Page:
Transition Culture has moved
I no longer blog on this site. You can now find me, my general blogs, and the work I am doing researching my forthcoming book on imagination, on my new blog.
Come find me at robhopkins.net
Archive for “Oral History” category
Showing results 6 - 10 of 15 for the category: Oral History.
1 Sep 2010
Next week sees the publication of the next book in the Transition Books series, ‘Local Sustainable Homes: how to make them happen in your community’ by Chris Bird. More details to follow (including how to order your copy), but as a taster, here is my foreword to the book:
In The Pattern of English Building, his seminal review of vernacular English construction techniques and the wide range of building materials that have defined English architecture – from flint and chalk to clay, oak and straw – Alec Clifton-Taylor wrote:
10 May 2010
The Totnes Energy Descent Action Plan received a fittingly rousing welcome into the world on Friday night in Totnes Civic Hall, following on from the earlier parade through town and its announcement by the Town Crier. Over a hundred people were treated to local Sharpham wine and nibbles in advance of the main event, buying copies of the EDAP and meeting friends. The audience had been promised, in the event’s poster, ‘fine speeches’, which put those speaking under considerable pressure! It turned out to be a fantastic and memorable event, one that welcomed the long-awaited EDAP into this community.
5 May 2010
Ladies and Gentlemen. It gives me the greatest pleasure this morning to launch the Totnes Energy Descent Action Plan website. The site makes the full version of the UK’s first EDAP freely available, invites comments and discussion, and will act as a dynamic portal for people to discuss the Plan and reshape subsequent revisions. It is the creation of the good folks at LumpyLemon, to whom we are greatly indebted. Highlights include the oral history section, Liv Torc’s poem in the section on stories, the Totnes Energy Budget, the photoshopped visions of the future and, if one might suggest a sample chapter, the food section. Copies of the printed EDAP are available here, and will be formally launched on Friday (do come). God Bless Her and All Who Sail in Her (sound of tinkling glass as champagne bottle is smashed against the side of the website)….
27 Apr 2010
The long awaited launch of the Totnes and District Energy Descent Action Plan will take place on Friday 7th May 2010 in the centre of town. Over the next few days I will be posting more about the Plan, a labour of love for the last year and a half, which has emerged as a quite extraordinary piece of work. You can now pre-order copies here. The official launch of the Plan will be on Friday May 7th, the day after the Election. Shoppers at the Friday market will be given some tasters of energy descent in colourful and musical spectacle as a parade of enthusiasts carrying pledges weave their way from TTT’s office in Fore Street up to the market and through the stalls at noon. The book will be on sale and a film loop of how the EDAP was created will be on show in adjoining venues during the afternoon. At 5pm there will be a formal launch with local advocates, book signing and cutting the cake in Totnes Civic Hall. All are welcome. Keep up with developments here.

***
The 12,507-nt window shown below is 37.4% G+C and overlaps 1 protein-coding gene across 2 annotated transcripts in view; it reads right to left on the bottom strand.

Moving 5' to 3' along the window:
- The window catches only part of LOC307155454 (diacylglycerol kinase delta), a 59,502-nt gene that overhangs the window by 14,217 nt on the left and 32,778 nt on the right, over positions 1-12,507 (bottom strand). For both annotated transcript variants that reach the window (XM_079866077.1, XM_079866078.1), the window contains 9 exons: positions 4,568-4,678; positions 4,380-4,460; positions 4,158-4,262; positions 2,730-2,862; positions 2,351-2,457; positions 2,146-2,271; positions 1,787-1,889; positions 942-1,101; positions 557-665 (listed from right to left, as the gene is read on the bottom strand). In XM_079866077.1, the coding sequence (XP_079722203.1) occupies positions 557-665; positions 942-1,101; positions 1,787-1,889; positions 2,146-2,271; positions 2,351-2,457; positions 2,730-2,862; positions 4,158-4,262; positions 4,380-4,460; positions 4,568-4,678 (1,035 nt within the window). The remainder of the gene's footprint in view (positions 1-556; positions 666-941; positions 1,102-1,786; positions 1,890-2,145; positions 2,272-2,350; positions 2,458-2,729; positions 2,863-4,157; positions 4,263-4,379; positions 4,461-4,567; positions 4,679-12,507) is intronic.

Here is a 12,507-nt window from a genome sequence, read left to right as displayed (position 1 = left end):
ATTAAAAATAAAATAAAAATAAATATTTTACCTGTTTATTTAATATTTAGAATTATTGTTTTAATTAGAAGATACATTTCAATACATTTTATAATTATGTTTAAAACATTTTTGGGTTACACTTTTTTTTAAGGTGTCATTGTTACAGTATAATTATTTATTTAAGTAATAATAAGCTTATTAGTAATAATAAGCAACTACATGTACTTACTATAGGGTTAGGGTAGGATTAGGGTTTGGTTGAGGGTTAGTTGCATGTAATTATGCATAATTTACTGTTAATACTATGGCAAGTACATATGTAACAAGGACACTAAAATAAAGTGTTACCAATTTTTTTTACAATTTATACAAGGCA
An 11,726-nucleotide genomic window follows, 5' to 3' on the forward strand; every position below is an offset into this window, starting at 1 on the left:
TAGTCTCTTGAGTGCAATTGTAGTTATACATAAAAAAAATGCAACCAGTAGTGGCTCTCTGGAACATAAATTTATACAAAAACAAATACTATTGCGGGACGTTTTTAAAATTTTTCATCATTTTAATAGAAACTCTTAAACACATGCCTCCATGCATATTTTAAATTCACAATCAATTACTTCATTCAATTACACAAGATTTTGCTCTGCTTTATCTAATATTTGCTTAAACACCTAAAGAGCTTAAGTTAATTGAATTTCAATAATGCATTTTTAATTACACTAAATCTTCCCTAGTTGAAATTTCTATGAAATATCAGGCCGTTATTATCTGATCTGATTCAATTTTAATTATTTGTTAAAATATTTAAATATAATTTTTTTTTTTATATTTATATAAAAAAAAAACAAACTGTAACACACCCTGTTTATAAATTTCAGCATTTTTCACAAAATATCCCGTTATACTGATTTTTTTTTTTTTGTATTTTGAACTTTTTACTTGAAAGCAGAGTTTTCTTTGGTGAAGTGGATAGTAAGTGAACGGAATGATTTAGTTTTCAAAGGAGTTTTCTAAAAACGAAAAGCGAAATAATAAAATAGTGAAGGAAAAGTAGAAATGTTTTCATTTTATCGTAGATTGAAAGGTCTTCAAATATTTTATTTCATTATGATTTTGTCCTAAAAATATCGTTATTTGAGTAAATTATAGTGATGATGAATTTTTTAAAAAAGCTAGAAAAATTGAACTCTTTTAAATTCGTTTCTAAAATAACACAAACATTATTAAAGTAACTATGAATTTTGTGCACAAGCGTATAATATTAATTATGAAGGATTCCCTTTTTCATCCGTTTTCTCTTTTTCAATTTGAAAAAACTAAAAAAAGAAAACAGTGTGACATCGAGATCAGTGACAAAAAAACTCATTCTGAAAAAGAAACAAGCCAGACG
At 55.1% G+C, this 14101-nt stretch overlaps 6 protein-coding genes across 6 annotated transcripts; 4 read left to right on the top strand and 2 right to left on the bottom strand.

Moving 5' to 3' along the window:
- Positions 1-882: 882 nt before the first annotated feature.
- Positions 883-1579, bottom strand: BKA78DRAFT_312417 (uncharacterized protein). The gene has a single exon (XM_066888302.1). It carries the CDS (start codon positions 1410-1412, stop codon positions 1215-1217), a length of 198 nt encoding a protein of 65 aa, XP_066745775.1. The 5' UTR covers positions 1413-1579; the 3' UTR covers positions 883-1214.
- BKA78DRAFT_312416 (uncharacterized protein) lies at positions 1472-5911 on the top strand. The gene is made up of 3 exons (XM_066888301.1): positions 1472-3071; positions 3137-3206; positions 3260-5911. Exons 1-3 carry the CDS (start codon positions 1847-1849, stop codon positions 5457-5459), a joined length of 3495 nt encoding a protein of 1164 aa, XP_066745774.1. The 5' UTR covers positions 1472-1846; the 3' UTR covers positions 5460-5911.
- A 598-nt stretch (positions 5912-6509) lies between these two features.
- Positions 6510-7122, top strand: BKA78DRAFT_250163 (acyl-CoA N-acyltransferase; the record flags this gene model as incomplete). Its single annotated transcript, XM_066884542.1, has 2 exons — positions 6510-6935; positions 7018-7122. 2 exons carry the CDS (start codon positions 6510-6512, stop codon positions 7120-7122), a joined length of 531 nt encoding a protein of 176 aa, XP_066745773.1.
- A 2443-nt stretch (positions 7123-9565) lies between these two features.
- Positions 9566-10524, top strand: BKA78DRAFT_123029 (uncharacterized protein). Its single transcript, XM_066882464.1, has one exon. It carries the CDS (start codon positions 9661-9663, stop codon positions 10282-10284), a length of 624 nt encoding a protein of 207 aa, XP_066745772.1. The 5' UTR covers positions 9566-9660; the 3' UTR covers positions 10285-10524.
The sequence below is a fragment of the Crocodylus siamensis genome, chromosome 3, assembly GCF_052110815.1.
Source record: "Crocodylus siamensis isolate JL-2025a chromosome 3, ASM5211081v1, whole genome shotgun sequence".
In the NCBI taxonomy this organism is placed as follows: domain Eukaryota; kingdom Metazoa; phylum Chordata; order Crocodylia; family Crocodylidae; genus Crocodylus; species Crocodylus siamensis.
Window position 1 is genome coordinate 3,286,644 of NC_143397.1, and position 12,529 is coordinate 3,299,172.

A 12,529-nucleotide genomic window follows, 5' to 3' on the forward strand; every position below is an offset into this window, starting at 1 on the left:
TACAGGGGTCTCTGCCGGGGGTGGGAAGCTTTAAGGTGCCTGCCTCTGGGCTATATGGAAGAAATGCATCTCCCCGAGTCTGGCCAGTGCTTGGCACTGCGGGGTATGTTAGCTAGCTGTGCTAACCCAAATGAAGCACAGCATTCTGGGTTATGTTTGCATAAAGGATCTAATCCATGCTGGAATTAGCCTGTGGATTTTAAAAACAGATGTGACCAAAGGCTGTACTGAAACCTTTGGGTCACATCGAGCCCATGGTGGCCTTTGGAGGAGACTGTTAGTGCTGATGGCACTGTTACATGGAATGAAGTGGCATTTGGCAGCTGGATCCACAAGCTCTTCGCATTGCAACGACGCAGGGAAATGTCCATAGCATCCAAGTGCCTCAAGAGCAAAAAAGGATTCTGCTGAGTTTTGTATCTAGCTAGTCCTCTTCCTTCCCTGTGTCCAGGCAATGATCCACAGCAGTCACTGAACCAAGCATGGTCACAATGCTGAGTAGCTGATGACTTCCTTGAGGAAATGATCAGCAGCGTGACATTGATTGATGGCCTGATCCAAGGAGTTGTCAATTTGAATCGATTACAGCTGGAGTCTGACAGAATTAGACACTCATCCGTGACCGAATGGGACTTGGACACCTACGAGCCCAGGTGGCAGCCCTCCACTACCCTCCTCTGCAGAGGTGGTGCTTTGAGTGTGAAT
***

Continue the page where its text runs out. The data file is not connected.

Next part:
9 Mar 2010
We’ve got so many wonderfully diverse and inspiring activities to show you this month…ideas for getting people involved and having fun! And they’re here for the sharing…
In the UK, TT Luton is organising a series of Grow Your Own events to relocalise food production and consumption, with discussions and a quiz to encourage people to grow their own fruit and vegetables, while Southend-on-Sea in Transition organised a day’s introduction to Permaculture with more events lined up that you’re invited to get involved with. TT Leek is getting hold of allotments and orchards so they can plant more trees and increase production of native British apple varieties, while TT Nailsea is sharing its gardening skills with other local people to increase self-sufficiency in food production, strengthen local resilience and encourage people to think more about their carbon footprints.